Even if you’re not a football fan or an alumnus of a Georgia college or university, there is no denying the sense of pride, local identity, educational resources and economic strength our state institutions provide. The pride I feel when I see the University of Georgia Bulldog or that solid black “G” surrounded by powerful red in a distinctly shaped oval is like no other. And the reminder of historical relevance and perseverance when I see Savannah State University orange and blue never will be taken for granted. Growing up in coastal Georgia, I was constantly reminded of the option to attend UGA, GSU, Georgia Tech, SSU, Clark-Atlanta and other public colleges and universities. Many people aren’t aware that these options possibly may be taken away from us.
In September 2011, University System of Georgia Chancellor Hank Huckaby proposed an evaluation to determine the feasibility of consolidating Georgia’s 35 public colleges and universities. The study will analyze possible mergers that may avoid program duplication and cut administrative costs. This is said to be only an evaluation and nothing is set in stone, but this could be the beginning of something that affects us all. Jobs, quality of life, enrollment options, history and local pride all are in jeopardy if consolidation takes place.
Georgia technical colleges recently underwent similar changes. Campuses from 33 technical colleges were merged into to 25, which saved the Technical College System of Georgia $7.5 million annually. Fiscally, it was an efficient move for TCSG, but that doesn’t mean it was effective or will be suitable for the University System of Georgia.
While I understand the importance of fiscal responsibility and efficiency, I’m also concerned about the effectiveness of consolidation and whether it would be in the best interests of students and the communities these schools serve. Is it possible that consolidation is a drastic approach and the same goals could be met in an effective and efficient manner using other alternatives? Through research, I found that other educational systems used alternatives such as coordination of administrative services, program coordination across regions, voluntary coordination among institutions, shared services and shared resources to reduce costs and improve education quality while maintaining accessibility for stu-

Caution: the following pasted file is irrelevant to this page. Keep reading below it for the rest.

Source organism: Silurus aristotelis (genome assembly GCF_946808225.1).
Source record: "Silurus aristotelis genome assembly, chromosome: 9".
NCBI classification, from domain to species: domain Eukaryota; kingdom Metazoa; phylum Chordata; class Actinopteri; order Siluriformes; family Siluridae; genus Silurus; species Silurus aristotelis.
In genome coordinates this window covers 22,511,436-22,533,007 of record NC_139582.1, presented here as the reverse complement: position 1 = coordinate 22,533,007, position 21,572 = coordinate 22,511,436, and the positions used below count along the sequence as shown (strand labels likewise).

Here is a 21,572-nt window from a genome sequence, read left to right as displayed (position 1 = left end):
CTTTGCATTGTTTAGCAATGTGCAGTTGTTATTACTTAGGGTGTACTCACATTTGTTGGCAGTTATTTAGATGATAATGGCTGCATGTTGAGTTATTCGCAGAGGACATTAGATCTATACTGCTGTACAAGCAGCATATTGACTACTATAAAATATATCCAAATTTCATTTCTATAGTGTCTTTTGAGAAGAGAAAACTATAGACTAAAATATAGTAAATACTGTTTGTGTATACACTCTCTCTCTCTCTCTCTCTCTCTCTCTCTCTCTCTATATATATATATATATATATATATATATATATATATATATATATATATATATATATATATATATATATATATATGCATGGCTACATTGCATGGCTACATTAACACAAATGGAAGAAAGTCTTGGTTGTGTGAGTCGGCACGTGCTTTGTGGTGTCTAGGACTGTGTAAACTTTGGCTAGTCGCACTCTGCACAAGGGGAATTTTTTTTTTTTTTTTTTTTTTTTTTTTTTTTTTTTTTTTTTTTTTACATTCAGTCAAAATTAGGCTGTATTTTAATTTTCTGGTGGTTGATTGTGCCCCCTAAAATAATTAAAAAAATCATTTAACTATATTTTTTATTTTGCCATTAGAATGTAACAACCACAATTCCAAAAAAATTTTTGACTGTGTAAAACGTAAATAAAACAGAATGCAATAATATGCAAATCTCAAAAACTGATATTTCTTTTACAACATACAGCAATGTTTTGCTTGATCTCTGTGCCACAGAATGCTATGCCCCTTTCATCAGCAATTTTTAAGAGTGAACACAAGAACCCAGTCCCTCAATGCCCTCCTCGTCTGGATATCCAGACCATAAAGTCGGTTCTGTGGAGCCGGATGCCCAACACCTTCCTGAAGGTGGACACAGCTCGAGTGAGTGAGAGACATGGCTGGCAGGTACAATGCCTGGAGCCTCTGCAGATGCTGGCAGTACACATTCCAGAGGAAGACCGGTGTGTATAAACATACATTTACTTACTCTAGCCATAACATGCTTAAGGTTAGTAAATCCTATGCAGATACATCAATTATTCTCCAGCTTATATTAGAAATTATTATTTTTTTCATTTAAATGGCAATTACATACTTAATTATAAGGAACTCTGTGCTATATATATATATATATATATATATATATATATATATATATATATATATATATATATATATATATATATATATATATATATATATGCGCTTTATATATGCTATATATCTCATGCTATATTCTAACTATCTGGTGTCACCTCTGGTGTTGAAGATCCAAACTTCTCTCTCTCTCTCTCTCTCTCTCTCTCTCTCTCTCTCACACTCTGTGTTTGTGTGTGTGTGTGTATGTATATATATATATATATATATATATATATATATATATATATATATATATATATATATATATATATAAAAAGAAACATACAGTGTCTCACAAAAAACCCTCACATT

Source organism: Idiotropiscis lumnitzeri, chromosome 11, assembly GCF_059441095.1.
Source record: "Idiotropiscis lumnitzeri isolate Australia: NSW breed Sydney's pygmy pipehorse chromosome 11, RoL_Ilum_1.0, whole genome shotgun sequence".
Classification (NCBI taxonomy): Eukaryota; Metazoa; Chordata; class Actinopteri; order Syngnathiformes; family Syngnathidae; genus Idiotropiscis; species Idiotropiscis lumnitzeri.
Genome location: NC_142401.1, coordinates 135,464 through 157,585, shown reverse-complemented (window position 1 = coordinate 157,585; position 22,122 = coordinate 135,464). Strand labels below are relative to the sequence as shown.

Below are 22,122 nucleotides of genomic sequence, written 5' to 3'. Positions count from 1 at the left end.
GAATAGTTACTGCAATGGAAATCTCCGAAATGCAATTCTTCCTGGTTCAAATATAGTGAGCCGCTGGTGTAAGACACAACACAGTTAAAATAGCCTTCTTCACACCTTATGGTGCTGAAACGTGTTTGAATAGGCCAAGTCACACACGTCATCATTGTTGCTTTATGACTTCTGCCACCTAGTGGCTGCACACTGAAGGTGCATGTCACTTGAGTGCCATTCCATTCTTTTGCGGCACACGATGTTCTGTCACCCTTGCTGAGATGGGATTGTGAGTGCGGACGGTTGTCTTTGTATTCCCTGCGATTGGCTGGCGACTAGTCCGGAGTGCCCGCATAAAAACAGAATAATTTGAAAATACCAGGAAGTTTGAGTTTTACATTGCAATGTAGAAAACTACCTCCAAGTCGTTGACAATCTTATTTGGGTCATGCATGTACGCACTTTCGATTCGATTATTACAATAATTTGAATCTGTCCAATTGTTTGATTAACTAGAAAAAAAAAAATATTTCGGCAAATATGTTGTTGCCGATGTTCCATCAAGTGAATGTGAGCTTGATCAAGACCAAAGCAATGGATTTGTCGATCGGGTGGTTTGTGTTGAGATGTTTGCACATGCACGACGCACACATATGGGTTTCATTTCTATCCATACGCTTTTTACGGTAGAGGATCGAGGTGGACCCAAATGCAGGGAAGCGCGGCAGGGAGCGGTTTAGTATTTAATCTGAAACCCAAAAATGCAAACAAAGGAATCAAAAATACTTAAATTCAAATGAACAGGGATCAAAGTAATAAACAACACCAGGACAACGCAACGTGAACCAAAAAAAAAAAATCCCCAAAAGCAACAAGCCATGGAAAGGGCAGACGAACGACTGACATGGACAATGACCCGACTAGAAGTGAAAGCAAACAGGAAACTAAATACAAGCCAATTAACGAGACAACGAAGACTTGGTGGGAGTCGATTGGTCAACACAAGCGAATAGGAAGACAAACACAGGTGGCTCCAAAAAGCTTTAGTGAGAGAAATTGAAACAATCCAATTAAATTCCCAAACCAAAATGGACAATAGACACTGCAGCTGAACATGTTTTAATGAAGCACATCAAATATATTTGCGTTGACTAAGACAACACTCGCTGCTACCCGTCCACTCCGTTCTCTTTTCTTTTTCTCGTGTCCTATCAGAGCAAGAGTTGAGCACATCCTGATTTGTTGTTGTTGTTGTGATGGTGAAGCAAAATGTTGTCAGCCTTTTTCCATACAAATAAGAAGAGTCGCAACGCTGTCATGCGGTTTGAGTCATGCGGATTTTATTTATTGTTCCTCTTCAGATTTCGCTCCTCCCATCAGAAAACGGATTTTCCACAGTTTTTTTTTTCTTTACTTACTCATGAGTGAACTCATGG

Today, I am not writing to criticize or blame Chancellor Huckaby and the Board of Regents. I simply want three things to happen. First, the public should be aware of this policy issue and I urge residents of Georgia to stay informed. Second, I want to encourage Chancellor Huckaby and the Board of Regents to exercise creative leadership and consider alternatives that are both effective and efficient before consolidating. Finally, I challenge the University System of Georgia to involve the public, universities and colleges in the planning, analysis, implementation, evaluation and recommendations for whatever decision is
For me, government is not about simply electing individuals to act on my behalf. It’s about working with whoever is elected or appointed to ensure I am informed and involved in decisions that may affect me. This is our future and we must take an active role in it.
If you want to contact Chancellor Huckaby or the Board of Regents for more information, go to www.usg.edu, email firstname.lastname@example.org or call 404-656-2202.
— Krystal Britton